One person in the Upper East Region has been confirmed dead after testing positive for monkeypox.

The Upper East Regional Director of Health Services, Dr Emmanuel Kofi Dzotsi confirmed this to JoyNews. According to him, this is the region’s first monkeypox case.

In a press release, he indicated that “the confirmed case was seen on the 22 July 2022 at the Upper East Regional Hospital with history of fever and skin rash.”

“Unfortunately, the case died on the 26th of July 2022. Samples were taken on July 22, 2022, for confirmation at the Noguchi Memorial Institute for Medical Research (NMIMR) in Accra. We received feedback on July 28, 2022, indicating the sample tested positive for Monkeypox disease.”

Dr Dzotsi added that 13 contacts close to the confirmed case have been identified for contact follow-up and monitoring.

“As of 31st July 2023 no additional cases have been confirmed,” he stated.

Meanwhile, the monkeypox outbreak has been declared a global health emergency by the World Health Organization.

The classification is the highest alert that the WHO can issue and follows a worldwide upsurge in cases.

More than 16,000 cases have now been reported from 75 countries, said WHO director-general Dr Tedros Adhanom Ghebreyesus.

There are only two other health emergencies currently – the coronavirus pandemic and the continuing effort to eradicate polio.

About monkeypox

Monkeypox is endemic in countries such as Benin, Cameroon, the Central African Republic, the Democratic Republic of the Congo, Gabon, Ghana, Ivory Coast, Liberia, Nigeria, the Republic of the Congo, Sierra Leone, and South Sudan.

Transmission of virus

Transmission occurs primarily via respiratory droplet particles usually requiring prolonged face-to-face contact, which puts household members of active cases at greater risk of infection.

Transmission can also occur via inoculation or the placenta (congenital monkeypox). There is no evidence, to date, that person-to-person transmission alone can sustain monkeypox infections in the human population.

Secondary, or human-to-human, transmission can result from close contact with infected respiratory tract secretions, skin lesions (open wounds/injuries) of an infected person or objects recently contaminated by patient fluids or lesion materials.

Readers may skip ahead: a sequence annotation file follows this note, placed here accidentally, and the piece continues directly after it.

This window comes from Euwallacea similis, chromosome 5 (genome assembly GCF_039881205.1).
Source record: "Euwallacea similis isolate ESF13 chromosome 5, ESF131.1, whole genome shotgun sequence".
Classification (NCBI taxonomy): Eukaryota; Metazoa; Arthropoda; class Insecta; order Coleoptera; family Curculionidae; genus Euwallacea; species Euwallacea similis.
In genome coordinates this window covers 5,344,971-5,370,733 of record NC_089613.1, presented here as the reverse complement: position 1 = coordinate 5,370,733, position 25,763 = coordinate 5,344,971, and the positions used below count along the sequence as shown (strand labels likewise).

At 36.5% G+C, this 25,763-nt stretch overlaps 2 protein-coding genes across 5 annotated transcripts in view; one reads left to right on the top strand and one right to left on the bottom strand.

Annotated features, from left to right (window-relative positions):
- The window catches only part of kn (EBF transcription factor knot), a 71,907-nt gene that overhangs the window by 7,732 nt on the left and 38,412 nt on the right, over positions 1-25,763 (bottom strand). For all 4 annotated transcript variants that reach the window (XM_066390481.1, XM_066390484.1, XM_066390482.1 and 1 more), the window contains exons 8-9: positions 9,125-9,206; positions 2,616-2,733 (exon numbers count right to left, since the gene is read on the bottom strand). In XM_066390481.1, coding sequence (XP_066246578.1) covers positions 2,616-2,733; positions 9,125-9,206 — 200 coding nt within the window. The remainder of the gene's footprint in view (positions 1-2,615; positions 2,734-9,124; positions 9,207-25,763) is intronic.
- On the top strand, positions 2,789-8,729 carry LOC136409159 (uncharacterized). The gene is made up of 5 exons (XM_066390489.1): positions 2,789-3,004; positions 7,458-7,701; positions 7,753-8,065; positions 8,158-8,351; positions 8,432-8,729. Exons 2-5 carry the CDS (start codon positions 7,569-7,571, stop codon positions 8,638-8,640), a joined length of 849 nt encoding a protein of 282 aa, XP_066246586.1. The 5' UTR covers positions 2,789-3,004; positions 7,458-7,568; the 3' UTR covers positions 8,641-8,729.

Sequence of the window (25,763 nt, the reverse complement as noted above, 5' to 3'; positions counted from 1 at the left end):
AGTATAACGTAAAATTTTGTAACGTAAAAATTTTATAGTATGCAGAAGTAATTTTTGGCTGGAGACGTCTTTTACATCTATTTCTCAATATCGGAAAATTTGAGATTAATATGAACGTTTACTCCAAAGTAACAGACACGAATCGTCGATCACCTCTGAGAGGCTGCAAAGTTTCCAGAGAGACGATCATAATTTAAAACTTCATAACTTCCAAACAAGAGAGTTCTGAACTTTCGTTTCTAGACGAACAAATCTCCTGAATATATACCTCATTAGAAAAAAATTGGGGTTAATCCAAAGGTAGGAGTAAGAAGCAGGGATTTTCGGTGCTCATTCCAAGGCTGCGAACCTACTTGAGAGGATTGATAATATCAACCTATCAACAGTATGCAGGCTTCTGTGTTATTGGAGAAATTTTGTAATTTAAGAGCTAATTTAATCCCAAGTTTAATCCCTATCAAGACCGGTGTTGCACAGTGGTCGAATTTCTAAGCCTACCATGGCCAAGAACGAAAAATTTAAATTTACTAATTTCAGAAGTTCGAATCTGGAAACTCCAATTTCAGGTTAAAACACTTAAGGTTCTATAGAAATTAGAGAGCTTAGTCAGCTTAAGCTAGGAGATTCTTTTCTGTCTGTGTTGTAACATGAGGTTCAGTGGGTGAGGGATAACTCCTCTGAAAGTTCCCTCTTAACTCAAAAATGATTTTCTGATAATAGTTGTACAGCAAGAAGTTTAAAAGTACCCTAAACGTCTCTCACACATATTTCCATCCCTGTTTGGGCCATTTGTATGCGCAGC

The infection can be divided into two periods:

The invasion period (0-5 days) characterised by fever, intense headache, lymphadenopathy (swelling of the lymph node), back pain, myalgia (muscle ache) and an intense asthenia (lack of energy);

The skin eruption period (within 1-3 days after the appearance of fever) where the various stages of the rash appears, often beginning on the face and then spreading elsewhere on the body.

The face (in 95% of cases), and palms of the hands and soles of the feet (75%) are most affected.


There are no specific treatments or vaccines available for monkeypox infection, but outbreaks can be controlled.

Vaccination against smallpox has been proven to be 85% effective in preventing monkeypox in the past but the vaccine is no longer available to the general public after it was discontinued following global smallpox eradication.


In the absence of specific treatment or vaccine, the only way to reduce infection in people is by raising awareness of the risk factors and educating people about the measures they can take to reduce exposure to the virus.

Regular hand washing should be carried out after caring for or visiting sick people.

Reducing the risk of animal-to-human transmission. Efforts to prevent transmission in endemic regions should focus on thoroughly cooking all animal products (blood, meat) before eating.

Public health educational messages via the media – broadcast, electronic and social – is highly advised.

Healthcare workers and those treating or exposed to patients with monkeypox or their samples should consider being immunized against smallpox via their national health authorities.